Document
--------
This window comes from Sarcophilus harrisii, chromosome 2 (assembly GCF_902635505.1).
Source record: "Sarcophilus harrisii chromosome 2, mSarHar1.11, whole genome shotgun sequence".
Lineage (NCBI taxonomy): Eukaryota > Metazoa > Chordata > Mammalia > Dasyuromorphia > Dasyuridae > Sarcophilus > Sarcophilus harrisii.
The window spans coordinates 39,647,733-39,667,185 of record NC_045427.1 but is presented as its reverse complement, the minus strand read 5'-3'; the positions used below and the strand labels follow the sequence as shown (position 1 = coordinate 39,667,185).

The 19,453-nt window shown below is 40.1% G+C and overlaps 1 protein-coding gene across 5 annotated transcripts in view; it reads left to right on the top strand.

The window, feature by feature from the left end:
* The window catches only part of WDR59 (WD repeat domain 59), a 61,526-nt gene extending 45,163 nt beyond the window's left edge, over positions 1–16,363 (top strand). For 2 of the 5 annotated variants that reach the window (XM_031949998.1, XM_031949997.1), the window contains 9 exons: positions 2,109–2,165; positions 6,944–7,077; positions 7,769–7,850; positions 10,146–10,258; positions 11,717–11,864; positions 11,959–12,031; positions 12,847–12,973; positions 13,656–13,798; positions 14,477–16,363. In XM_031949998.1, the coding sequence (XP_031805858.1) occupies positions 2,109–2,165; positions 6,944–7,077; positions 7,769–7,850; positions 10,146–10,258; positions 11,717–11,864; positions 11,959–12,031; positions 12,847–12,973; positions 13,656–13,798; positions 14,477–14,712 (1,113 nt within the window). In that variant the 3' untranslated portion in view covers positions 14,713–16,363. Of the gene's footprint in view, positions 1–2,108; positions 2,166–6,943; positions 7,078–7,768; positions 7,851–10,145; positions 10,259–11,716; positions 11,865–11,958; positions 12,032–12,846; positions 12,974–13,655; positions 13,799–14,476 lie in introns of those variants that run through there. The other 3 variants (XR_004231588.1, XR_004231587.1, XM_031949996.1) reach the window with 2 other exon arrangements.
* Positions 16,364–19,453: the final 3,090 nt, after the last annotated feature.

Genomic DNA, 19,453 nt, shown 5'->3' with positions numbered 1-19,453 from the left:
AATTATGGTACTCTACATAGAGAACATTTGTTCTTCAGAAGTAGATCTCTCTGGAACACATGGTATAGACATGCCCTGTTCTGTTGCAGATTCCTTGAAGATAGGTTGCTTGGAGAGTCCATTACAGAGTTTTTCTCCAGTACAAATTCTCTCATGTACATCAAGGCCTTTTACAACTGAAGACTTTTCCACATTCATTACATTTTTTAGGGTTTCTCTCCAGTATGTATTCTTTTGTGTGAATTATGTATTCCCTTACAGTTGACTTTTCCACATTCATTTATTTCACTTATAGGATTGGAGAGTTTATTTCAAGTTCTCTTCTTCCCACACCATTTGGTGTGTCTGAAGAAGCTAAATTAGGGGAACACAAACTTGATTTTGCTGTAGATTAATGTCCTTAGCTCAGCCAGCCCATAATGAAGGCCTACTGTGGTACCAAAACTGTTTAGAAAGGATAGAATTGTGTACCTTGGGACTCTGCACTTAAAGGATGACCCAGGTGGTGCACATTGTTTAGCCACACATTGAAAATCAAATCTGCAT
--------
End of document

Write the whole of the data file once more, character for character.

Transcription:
This window comes from Sarcophilus harrisii, chromosome 2 (assembly GCF_902635505.1).
Source record: "Sarcophilus harrisii chromosome 2, mSarHar1.11, whole genome shotgun sequence".
Lineage (NCBI taxonomy): Eukaryota > Metazoa > Chordata > Mammalia > Dasyuromorphia > Dasyuridae > Sarcophilus > Sarcophilus harrisii.
The window spans coordinates 39,647,733-39,667,185 of record NC_045427.1 but is presented as its reverse complement, the minus strand read 5'-3'; the positions used below and the strand labels follow the sequence as shown (position 1 = coordinate 39,667,185).

The 19,453-nt window shown below is 40.1% G+C and overlaps 1 protein-coding gene across 5 annotated transcripts in view; it reads left to right on the top strand.

The window, feature by feature from the left end:
* The window catches only part of WDR59 (WD repeat domain 59), a 61,526-nt gene extending 45,163 nt beyond the window's left edge, over positions 1–16,363 (top strand). For 2 of the 5 annotated variants that reach the window (XM_031949998.1, XM_031949997.1), the window contains 9 exons: positions 2,109–2,165; positions 6,944–7,077; positions 7,769–7,850; positions 10,146–10,258; positions 11,717–11,864; positions 11,959–12,031; positions 12,847–12,973; positions 13,656–13,798; positions 14,477–16,363. In XM_031949998.1, the coding sequence (XP_031805858.1) occupies positions 2,109–2,165; positions 6,944–7,077; positions 7,769–7,850; positions 10,146–10,258; positions 11,717–11,864; positions 11,959–12,031; positions 12,847–12,973; positions 13,656–13,798; positions 14,477–14,712 (1,113 nt within the window). In that variant the 3' untranslated portion in view covers positions 14,713–16,363. Of the gene's footprint in view, positions 1–2,108; positions 2,166–6,943; positions 7,078–7,768; positions 7,851–10,145; positions 10,259–11,716; positions 11,865–11,958; positions 12,032–12,846; positions 12,974–13,655; positions 13,799–14,476 lie in introns of those variants that run through there. The other 3 variants (XR_004231588.1, XR_004231587.1, XM_031949996.1) reach the window with 2 other exon arrangements.
* Positions 16,364–19,453: the final 3,090 nt, after the last annotated feature.

Genomic DNA, 19,453 nt, shown 5'->3' with positions numbered 1-19,453 from the left:
AATTATGGTACTCTACATAGAGAACATTTGTTCTTCAGAAGTAGATCTCTCTGGAACACATGGTATAGACATGCCCTGTTCTGTTGCAGATTCCTTGAAGATAGGTTGCTTGGAGAGTCCATTACAGAGTTTTTCTCCAGTACAAATTCTCTCATGTACATCAAGGCCTTTTACAACTGAAGACTTTTCCACATTCATTACATTTTTTAGGGTTTCTCTCCAGTATGTATTCTTTTGTGTGAATTATGTATTCCCTTACAGTTGACTTTTCCACATTCATTTATTTCACTTATAGGATTGGAGAGTTTATTTCAAGTTCTCTTCTTCCCACACCATTTGGTGTGTCTGAAGAAGCTAAATTAGGGGAACACAAACTTGATTTTGCTGTAGATTAATGTCCTTAGCTCAGCCAGCCCATAATGAAGGCCTACTGTGGTACCAAAACTGTTTAGAAAGGATAGAATTGTGTACCTTGGGACTCTGCACTTAAAGGATGACCCAGGTGGTGCACATTGTTTAGCCACACATTGAAAATCAAATCTGCAT